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Monday, 3 February, 2003, 20:36 GMT
Russia suspends 'space tourism'
Space shuttle pictures at Russian mission control
US and Russia veterans gathered for the ceremony
The Russian space agency says it will suspend its programme of sending crews and paying tourists on short visits to the International Space Station in the wake of the shuttle disaster.

I saw what I thought were beautiful meteorites flowing across the sky, but then I realised that what I saw was some of our dreams falling

Nasa Commander Michael Foale
A spokesman said a date for the resumption of the immensely lucrative space-tourism programme would depend on when the United States re-started its own shuttle programme.

The announcement came as US and Russian space officials and veterans mourned the loss of the Columbia's crew in a ceremony at the Korolyov mission control centre.

US ambassador Alexander Vershbow told the mourners that the two countries should continue co-operation on the International Space Station.

And Nasa Commander Michael Foale, who is in Russia for training, spoke of his deep shock at the loss.

"When I came home on Saturday afternoon I was expecting to see the landing of Columbia," said Foale, who has been preparing to lead a long-stay crew to the ISS later this year.

"What I saw was quite... exciting, because I saw what I thought were beautiful meteorites flowing across the sky.

"But then I realised... that what I saw was actually some of our dreams falling."

Previous tourists

Russian Space Agency spokesman Sergey Gorbunov said all commercial space launches had been postponed indefinitely, including the tourism project.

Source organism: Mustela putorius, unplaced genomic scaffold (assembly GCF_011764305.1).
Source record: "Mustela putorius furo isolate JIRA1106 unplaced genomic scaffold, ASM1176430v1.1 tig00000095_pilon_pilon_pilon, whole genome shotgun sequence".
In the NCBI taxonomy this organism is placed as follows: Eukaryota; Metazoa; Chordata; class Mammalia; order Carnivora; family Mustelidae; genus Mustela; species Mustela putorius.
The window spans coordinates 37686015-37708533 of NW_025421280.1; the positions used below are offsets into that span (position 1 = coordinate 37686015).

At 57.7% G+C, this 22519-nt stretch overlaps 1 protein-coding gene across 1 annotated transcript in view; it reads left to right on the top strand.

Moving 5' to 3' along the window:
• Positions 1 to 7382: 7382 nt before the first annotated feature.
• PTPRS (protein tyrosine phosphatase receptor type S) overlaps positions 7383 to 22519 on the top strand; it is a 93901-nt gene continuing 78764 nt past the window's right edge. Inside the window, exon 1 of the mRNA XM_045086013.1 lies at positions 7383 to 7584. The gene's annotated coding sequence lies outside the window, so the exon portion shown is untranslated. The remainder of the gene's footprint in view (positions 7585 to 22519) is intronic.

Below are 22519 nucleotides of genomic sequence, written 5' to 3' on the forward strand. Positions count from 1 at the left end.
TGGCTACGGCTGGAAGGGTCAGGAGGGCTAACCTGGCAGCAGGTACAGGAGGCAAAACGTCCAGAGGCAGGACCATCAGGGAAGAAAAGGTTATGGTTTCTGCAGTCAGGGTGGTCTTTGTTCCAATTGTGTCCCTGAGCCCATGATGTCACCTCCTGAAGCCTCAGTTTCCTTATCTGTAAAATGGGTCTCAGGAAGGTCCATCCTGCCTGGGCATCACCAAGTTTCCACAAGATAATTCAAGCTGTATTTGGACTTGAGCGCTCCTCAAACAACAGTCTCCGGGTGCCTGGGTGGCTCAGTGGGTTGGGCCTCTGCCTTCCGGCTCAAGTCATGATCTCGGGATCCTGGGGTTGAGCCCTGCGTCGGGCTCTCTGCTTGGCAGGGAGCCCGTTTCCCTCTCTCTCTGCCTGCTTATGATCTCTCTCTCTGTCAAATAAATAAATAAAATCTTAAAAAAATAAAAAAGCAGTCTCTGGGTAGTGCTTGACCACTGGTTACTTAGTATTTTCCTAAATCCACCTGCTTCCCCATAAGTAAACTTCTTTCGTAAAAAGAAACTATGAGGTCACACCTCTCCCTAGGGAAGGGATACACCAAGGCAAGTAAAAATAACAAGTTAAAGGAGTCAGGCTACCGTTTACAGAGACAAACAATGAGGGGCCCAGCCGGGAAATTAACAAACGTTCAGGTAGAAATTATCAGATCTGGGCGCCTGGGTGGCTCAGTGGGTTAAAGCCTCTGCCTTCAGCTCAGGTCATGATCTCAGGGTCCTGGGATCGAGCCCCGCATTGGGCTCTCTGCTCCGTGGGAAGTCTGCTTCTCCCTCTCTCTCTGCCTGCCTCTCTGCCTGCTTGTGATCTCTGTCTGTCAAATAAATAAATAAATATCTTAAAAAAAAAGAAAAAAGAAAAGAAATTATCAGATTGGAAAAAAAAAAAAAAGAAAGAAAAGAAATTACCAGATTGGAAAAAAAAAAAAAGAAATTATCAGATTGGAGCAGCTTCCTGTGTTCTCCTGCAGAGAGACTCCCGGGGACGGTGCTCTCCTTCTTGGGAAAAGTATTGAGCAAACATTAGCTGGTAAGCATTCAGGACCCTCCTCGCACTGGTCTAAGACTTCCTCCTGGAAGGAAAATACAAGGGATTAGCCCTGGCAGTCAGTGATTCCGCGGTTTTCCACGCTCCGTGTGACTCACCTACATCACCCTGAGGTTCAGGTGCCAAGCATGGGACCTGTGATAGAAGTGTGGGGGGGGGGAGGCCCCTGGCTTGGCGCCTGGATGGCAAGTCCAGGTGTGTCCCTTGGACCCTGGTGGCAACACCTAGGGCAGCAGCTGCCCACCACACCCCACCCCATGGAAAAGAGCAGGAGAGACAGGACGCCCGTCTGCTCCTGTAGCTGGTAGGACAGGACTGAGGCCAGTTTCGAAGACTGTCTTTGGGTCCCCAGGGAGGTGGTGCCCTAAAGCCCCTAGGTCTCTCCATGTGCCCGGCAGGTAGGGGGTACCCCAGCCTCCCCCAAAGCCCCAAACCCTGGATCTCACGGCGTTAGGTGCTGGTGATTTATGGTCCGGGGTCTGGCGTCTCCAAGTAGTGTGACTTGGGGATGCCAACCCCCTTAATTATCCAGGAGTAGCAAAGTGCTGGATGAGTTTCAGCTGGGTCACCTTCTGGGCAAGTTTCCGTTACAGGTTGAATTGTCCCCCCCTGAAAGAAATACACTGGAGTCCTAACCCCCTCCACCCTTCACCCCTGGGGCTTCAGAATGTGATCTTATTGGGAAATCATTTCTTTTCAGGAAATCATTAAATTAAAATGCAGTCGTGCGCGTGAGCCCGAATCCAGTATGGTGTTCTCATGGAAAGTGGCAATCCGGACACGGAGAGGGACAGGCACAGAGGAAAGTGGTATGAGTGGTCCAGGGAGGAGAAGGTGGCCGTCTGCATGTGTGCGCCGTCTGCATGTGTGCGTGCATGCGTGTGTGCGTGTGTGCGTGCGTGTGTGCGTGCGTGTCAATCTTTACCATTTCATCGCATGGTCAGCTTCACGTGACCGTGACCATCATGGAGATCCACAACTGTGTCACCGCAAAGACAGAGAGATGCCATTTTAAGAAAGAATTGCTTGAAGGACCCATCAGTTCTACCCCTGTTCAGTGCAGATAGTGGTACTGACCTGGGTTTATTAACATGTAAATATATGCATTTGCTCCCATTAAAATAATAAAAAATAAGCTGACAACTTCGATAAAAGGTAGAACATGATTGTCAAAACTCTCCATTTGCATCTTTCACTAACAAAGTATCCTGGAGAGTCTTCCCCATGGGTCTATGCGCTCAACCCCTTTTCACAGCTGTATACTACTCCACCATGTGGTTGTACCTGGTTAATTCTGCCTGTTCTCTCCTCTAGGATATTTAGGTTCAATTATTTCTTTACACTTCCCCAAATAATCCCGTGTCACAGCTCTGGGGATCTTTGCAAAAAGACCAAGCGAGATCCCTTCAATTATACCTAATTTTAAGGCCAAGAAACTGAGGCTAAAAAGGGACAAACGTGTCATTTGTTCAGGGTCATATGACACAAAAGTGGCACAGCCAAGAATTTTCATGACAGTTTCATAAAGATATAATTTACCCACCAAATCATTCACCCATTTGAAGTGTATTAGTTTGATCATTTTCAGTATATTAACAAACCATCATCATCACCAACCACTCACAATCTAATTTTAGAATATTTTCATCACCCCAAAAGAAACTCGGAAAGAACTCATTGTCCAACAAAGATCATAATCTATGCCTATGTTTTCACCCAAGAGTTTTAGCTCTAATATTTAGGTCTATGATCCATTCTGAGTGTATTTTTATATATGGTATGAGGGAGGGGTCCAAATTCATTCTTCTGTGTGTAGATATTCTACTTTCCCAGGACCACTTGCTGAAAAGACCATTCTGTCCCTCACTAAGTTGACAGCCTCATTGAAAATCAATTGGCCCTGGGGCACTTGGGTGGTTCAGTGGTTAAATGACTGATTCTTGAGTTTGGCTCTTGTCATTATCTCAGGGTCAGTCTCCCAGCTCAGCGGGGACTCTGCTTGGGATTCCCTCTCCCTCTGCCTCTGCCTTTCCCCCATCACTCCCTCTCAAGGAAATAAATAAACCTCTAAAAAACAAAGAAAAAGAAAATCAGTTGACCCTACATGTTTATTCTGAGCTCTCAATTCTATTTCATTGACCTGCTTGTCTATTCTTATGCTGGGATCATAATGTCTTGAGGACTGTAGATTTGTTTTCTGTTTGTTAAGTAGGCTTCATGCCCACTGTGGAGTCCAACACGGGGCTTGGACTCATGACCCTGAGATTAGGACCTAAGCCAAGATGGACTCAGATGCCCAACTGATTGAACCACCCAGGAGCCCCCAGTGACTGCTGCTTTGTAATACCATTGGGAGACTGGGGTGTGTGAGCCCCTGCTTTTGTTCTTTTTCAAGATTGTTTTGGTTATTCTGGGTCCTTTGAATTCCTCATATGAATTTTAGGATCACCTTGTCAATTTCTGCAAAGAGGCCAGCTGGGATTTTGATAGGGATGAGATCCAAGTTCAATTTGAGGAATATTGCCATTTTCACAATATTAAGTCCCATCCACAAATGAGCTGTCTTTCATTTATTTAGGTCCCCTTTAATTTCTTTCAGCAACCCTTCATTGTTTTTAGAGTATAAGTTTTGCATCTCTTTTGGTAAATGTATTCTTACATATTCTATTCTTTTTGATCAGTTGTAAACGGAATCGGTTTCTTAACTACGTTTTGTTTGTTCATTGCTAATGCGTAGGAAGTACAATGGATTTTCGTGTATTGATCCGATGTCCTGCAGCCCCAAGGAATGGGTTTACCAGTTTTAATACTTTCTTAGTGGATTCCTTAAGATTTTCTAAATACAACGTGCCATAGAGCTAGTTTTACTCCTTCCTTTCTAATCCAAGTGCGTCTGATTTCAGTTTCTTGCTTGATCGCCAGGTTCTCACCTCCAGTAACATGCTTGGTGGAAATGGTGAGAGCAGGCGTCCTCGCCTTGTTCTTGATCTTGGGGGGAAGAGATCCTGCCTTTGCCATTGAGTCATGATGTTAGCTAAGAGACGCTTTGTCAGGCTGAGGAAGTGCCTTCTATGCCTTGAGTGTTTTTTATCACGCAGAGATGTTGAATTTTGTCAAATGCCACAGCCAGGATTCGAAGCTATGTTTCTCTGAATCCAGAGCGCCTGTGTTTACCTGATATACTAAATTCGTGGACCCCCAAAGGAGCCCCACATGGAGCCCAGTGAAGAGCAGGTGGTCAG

American space tourist Dennis Tito
Dennis Tito was the first tourist
He said the US might ground its shuttles for a year or two.

Two businessmen from the United States and South Africa have already been on paid space flights to the ISS.

In May 2001, 60-year-old Californian financier and former space scientist Dennis Tito made history by paying $20m for his eight-day trip to the ISS.

And just less than a year later, he was followed by internet multi-millionaire Mark Shuttleworth.

But Yuri Semyonov, who heads the state-run Energiya company, which builds the Russian spacecraft, said that plans to send up a third tourist in April this year had been dropped.

Missions in doubt

Russia launched an un-manned space rocket, the Progress M47, as scheduled on Sunday, to carry food, fuel and oxygen to three astronauts on the international space station.

Michael Foale
Foale's own mission to the ISS is in doubt
Space officials say they can keep the station manned by using Russian spacecraft instead of shuttles, as long as other members of the 18-nation project are prepared to pay.

But mission control spokesman Valery Lyndin said the shuttle disaster raised the possibility that further supply missions would be in doubt and the space station crew may have to leave the station.

He described this as a huge risk for the space station, which requires constant attention and a permanent crew.


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03 Feb 03 | Europe
02 Feb 03 | Europe
03 Feb 03 | Science/Nature
05 May 02 | Science/Nature
06 May 01 | Science/Nature
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